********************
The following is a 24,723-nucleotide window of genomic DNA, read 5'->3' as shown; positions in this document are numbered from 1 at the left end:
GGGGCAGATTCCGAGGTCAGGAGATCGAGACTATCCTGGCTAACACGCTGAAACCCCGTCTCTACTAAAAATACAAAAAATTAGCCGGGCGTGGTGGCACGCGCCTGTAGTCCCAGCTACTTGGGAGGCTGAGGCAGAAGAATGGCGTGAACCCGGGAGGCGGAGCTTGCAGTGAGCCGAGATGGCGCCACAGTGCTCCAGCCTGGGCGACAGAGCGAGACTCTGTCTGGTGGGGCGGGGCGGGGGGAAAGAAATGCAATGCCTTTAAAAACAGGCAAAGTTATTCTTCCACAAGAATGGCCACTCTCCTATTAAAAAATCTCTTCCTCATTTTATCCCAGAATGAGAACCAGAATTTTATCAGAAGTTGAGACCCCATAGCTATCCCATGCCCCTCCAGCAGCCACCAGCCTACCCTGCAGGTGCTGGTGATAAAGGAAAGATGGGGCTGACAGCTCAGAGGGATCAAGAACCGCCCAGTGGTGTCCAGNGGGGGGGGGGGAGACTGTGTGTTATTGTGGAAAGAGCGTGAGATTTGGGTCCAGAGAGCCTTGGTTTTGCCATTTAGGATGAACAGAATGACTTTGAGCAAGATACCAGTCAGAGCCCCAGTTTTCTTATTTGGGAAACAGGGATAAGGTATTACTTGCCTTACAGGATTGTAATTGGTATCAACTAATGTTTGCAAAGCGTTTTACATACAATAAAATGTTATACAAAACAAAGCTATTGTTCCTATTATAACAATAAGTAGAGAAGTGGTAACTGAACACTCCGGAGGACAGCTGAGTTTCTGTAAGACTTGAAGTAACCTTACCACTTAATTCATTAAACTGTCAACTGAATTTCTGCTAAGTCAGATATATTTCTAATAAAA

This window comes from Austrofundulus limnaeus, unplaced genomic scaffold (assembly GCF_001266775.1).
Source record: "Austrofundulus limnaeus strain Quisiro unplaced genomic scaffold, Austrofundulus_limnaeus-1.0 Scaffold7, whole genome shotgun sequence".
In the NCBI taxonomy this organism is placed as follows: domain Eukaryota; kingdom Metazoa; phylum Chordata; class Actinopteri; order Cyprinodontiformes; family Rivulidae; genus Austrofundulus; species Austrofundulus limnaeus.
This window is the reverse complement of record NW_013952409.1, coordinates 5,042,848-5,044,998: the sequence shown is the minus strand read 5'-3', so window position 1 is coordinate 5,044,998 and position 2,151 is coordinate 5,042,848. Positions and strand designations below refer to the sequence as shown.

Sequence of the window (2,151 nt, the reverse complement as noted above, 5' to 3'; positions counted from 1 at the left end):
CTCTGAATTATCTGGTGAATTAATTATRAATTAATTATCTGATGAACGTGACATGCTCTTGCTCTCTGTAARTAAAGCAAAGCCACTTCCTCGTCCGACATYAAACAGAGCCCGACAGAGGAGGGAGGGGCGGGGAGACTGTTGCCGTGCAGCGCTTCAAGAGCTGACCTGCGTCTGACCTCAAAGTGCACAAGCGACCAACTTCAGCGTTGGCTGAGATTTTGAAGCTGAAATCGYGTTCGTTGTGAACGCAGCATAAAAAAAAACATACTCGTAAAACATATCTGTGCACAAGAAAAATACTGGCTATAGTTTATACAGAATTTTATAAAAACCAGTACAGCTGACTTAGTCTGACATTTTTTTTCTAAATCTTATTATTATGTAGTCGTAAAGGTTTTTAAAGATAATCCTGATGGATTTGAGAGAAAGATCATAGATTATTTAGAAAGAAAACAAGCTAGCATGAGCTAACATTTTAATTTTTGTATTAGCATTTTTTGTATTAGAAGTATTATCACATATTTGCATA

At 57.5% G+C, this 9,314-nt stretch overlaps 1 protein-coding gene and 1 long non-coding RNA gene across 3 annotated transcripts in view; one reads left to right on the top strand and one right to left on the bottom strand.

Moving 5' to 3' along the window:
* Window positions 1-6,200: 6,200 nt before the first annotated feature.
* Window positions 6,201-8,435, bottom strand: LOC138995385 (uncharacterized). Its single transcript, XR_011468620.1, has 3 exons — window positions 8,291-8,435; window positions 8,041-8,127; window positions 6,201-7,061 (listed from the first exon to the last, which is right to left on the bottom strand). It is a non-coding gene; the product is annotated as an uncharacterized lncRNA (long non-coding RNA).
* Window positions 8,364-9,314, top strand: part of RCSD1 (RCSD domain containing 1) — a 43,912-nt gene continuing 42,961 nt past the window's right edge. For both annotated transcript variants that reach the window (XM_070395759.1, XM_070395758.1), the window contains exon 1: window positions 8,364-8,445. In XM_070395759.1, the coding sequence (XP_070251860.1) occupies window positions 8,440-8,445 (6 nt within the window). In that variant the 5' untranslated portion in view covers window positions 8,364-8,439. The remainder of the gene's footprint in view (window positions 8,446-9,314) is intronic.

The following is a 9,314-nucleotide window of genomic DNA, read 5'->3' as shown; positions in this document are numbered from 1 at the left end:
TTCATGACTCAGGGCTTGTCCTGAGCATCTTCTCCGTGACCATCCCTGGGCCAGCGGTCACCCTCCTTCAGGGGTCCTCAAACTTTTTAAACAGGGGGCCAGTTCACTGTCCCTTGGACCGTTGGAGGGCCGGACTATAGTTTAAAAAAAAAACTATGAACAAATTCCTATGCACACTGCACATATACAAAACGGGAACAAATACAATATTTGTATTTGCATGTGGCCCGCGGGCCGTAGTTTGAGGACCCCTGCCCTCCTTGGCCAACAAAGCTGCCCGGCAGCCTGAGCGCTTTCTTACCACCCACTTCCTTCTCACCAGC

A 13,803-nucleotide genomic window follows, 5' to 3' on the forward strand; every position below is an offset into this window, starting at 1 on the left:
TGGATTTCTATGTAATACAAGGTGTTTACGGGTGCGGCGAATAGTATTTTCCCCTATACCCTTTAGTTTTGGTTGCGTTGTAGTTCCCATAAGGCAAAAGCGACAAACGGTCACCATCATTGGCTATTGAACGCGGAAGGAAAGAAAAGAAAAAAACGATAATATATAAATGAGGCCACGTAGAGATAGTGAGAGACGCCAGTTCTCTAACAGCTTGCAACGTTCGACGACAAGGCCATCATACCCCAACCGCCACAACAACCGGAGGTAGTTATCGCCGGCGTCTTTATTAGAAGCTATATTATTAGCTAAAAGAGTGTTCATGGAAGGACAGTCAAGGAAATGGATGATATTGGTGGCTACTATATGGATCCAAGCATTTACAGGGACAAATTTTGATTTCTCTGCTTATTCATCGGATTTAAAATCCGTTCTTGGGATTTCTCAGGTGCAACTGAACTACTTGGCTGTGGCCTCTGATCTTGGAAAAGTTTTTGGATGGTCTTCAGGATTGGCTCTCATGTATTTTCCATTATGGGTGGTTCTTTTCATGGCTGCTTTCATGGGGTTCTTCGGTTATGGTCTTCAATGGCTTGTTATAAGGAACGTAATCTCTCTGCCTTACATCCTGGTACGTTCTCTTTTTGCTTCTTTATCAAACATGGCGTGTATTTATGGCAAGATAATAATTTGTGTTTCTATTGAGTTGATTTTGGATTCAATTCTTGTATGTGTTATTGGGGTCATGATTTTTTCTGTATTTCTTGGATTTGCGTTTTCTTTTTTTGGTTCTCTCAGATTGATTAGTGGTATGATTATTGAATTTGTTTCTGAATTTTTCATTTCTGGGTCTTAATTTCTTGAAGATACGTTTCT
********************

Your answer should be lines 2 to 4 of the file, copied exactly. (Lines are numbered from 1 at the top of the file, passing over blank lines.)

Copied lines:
GGGGCAGATTCCGAGGTCAGGAGATCGAGACTATCCTGGCTAACACGCTGAAACCCCGTCTCTACTAAAAATACAAAAAATTAGCCGGGCGTGGTGGCACGCGCCTGTAGTCCCAGCTACTTGGGAGGCTGAGGCAGAAGAATGGCGTGAACCCGGGAGGCGGAGCTTGCAGTGAGCCGAGATGGCGCCACAGTGCTCCAGCCTGGGCGACAGAGCGAGACTCTGTCTGGTGGGGCGGGGCGGGGGGAAAGAAATGCAATGCCTTTAAAAACAGGCAAAGTTATTCTTCCACAAGAATGGCCACTCTCCTATTAAAAAATCTCTTCCTCATTTTATCCCAGAATGAGAACCAGAATTTTATCAGAAGTTGAGACCCCATAGCTATCCCATGCCCCTCCAGCAGCCACCAGCCTACCCTGCAGGTGCTGGTGATAAAGGAAAGATGGGGCTGACAGCTCAGAGGGATCAAGAACCGCCCAGTGGTGTCCAGNGGGGGGGGGGGAGACTGTGTGTTATTGTGGAAAGAGCGTGAGATTTGGGTCCAGAGAGCCTTGGTTTTGCCATTTAGGATGAACAGAATGACTTTGAGCAAGATACCAGTCAGAGCCCCAGTTTTCTTATTTGGGAAACAGGGATAAGGTATTACTTGCCTTACAGGATTGTAATTGGTATCAACTAATGTTTGCAAAGCGTTTTACATACAATAAAATGTTATACAAAACAAAGCTATTGTTCCTATTATAACAATAAGTAGAGAAGTGGTAACTGAACACTCCGGAGGACAGCTGAGTTTCTGTAAGACTTGAAGTAACCTTACCACTTAATTCATTAAACTGTCAACTGAATTTCTGCTAAGTCAGATATATTTCTAATAAAA

This window comes from Austrofundulus limnaeus, unplaced genomic scaffold (assembly GCF_001266775.1).
Source record: "Austrofundulus limnaeus strain Quisiro unplaced genomic scaffold, Austrofundulus_limnaeus-1.0 Scaffold7, whole genome shotgun sequence".